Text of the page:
Yeah. He saw that, having no focus basically means that you just develop lots of crap and finally at one meeting where they still were going for more and more is said, stop. We’ll have just four different things. And he has this diagram of products for either professionals or consumers and for desktop and portable.

And so in this four quadrants, he said, make one great product in each of these four quadrants, sets the job. So he understood what was the problem, far too many products. And this was had lots of different consequences across the company and he solved it. He, of course, as a CEO could, also tell people what to do, but he really understood the problem.

By getting them rid of all the printers, of all the servers, even killing the Newton, which is, very similar to this. This thing here, what I have here. He could return the company to profit and next time year when he gave his keynote, he ended with, oh, and one more thing, kind of his typical thing, which he would, use in every presentation there often said, think profit.

He turned the company from 1 billion lost in 1979, 1997, 1 year later to 300 million in profit. Largely due to understanding the problem, analyzing the problem, what really wast trigger, and then changing this leadership action. If you don’t know me, , I’m Alexander Schact, I’m running the Effective Statistician Podcast.

We have nearly 200 episodes now. We are running the effective statistian leadership training. I have 20 years of experience in the healthcare industry and we’re both on the farmer side. And now I’m you on the CRO side. And I really have a passion for leadership because I think whenever you wanna change something, whenever you wanna get something new done, whenever you wanna have others act on your ideas, you need to have these leadership skills. Who’s that? I hand over to Gary.

Gary: Thanks Alexander. I’m Gary Sullivan. I’m the one of the developers and the lead facilitator for the Effective Statistician Leadership Program. I retired from Eli Lil Company in 2017, and as, as just as Alexander very passionate about leadership. As a matter of fact, when I retired my sole focus was just starting a company to be able to do leadership training and leadership advising.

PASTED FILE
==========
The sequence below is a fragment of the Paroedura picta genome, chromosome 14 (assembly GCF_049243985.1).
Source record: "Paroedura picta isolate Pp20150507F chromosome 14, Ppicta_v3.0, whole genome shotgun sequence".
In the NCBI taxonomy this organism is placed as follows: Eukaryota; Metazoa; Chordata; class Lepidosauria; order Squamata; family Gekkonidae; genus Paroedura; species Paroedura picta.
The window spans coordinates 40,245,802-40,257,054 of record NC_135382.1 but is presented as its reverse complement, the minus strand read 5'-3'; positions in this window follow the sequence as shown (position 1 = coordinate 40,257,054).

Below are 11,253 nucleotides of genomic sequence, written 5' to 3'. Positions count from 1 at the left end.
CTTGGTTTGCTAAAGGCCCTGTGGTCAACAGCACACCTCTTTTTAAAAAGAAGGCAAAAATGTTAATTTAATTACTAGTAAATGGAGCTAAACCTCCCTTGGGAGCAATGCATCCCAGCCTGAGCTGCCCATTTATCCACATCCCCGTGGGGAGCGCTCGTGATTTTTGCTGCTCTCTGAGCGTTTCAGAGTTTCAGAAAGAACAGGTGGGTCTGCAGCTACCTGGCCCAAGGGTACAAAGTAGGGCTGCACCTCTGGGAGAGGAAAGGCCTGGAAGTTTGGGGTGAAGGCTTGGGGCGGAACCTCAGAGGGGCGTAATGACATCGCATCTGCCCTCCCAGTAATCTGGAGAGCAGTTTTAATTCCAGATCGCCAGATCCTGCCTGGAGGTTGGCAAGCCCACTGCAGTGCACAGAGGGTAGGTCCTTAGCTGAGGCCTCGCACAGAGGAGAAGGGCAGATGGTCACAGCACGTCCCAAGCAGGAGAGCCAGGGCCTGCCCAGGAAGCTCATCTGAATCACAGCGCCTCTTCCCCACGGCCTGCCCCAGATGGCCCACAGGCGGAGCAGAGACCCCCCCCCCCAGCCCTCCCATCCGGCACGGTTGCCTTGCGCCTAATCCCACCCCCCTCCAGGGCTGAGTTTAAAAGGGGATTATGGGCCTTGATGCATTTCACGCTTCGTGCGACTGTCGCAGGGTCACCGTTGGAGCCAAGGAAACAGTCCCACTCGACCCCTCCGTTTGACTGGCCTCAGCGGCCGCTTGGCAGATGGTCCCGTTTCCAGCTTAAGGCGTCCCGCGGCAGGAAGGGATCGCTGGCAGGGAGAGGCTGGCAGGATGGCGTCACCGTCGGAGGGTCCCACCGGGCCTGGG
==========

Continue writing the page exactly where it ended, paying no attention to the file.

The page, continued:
So I’ve been doing this type of thing for over 10 years. Started back at Lilly when I developed a program there. And has led to lots of trainings. Probably trained over 500 people over those years and the development of what Alexander and I now have as our online leadership training class.

So, thanks everyone for joining us. We will do Q & A at some point in the webinar, but feel free to type your questions into the chat box as we go. As we see them, we’ll pick them up and try to answer them at least best we can. So this notion that Alexander talked about in terms of, the leadership that statisticians can have, And I wanted to talk about, or just highlight some of the things he talked about in that Steve Jobs example.

And these are some of the skills that effective leaders have. They have the ability to understand and solve problems. And I’m not talking about statistical leaders, I’m talking about leaders at every level. We’ll talk about some examples as we go, but this is one thing that’s sort of core to leading, whether you’re a technical leader, assigned leader, an emergent leader is the ability to solve problems.

Leaders ask questions and are curious. Again, over my experience the best leaders now some, not all, but the best leaders, those that keep rising in the ranks and really deliver value to the organizations are the ones that are curious and ask question. Leaders behave with objectivity.

Again, there are some out there that will play politics and such, but those that really want to do the best thing for their customers and the pharmaceutical industry, for their patients, for their business partners, for their organization, for their employees, are ones that behave with objectivity.